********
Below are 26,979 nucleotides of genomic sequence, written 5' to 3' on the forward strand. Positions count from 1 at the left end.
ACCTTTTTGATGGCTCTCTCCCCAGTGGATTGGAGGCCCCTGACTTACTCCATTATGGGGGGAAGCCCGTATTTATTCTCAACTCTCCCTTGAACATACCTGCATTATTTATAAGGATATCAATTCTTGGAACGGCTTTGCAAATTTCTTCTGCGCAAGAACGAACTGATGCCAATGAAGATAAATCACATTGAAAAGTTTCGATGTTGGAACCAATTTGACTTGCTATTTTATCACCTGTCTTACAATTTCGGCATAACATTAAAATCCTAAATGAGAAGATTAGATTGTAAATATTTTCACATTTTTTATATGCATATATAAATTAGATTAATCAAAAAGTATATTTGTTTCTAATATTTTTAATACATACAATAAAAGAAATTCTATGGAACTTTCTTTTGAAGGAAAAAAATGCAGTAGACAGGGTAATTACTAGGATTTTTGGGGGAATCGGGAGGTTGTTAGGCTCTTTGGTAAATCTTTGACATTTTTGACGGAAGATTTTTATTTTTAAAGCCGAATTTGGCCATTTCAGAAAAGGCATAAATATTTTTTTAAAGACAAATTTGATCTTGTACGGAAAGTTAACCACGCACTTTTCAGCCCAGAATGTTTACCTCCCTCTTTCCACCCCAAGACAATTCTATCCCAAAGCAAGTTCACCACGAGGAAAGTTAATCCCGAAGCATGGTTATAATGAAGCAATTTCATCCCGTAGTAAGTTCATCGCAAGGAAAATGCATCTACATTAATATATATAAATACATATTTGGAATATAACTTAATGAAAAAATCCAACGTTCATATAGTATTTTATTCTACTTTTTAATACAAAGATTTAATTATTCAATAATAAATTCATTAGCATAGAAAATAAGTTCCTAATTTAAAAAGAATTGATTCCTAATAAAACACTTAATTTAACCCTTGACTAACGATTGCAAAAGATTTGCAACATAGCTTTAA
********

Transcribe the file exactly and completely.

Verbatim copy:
Below are 26,979 nucleotides of genomic sequence, written 5' to 3' on the forward strand. Positions count from 1 at the left end.
ACCTTTTTGATGGCTCTCTCCCCAGTGGATTGGAGGCCCCTGACTTACTCCATTATGGGGGGAAGCCCGTATTTATTCTCAACTCTCCCTTGAACATACCTGCATTATTTATAAGGATATCAATTCTTGGAACGGCTTTGCAAATTTCTTCTGCGCAAGAACGAACTGATGCCAATGAAGATAAATCACATTGAAAAGTTTCGATGTTGGAACCAATTTGACTTGCTATTTTATCACCTGTCTTACAATTTCGGCATAACATTAAAATCCTAAATGAGAAGATTAGATTGTAAATATTTTCACATTTTTTATATGCATATATAAATTAGATTAATCAAAAAGTATATTTGTTTCTAATATTTTTAATACATACAATAAAAGAAATTCTATGGAACTTTCTTTTGAAGGAAAAAAATGCAGTAGACAGGGTAATTACTAGGATTTTTGGGGGAATCGGGAGGTTGTTAGGCTCTTTGGTAAATCTTTGACATTTTTGACGGAAGATTTTTATTTTTAAAGCCGAATTTGGCCATTTCAGAAAAGGCATAAATATTTTTTTAAAGACAAATTTGATCTTGTACGGAAAGTTAACCACGCACTTTTCAGCCCAGAATGTTTACCTCCCTCTTTCCACCCCAAGACAATTCTATCCCAAAGCAAGTTCACCACGAGGAAAGTTAATCCCGAAGCATGGTTATAATGAAGCAATTTCATCCCGTAGTAAGTTCATCGCAAGGAAAATGCATCTACATTAATATATATAAATACATATTTGGAATATAACTTAATGAAAAAATCCAACGTTCATATAGTATTTTATTCTACTTTTTAATACAAAGATTTAATTATTCAATAATAAATTCATTAGCATAGAAAATAAGTTCCTAATTTAAAAAGAATTGATTCCTAATAAAACACTTAATTTAACCCTTGACTAACGATTGCAAAAGATTTGCAACATAGCTTTAA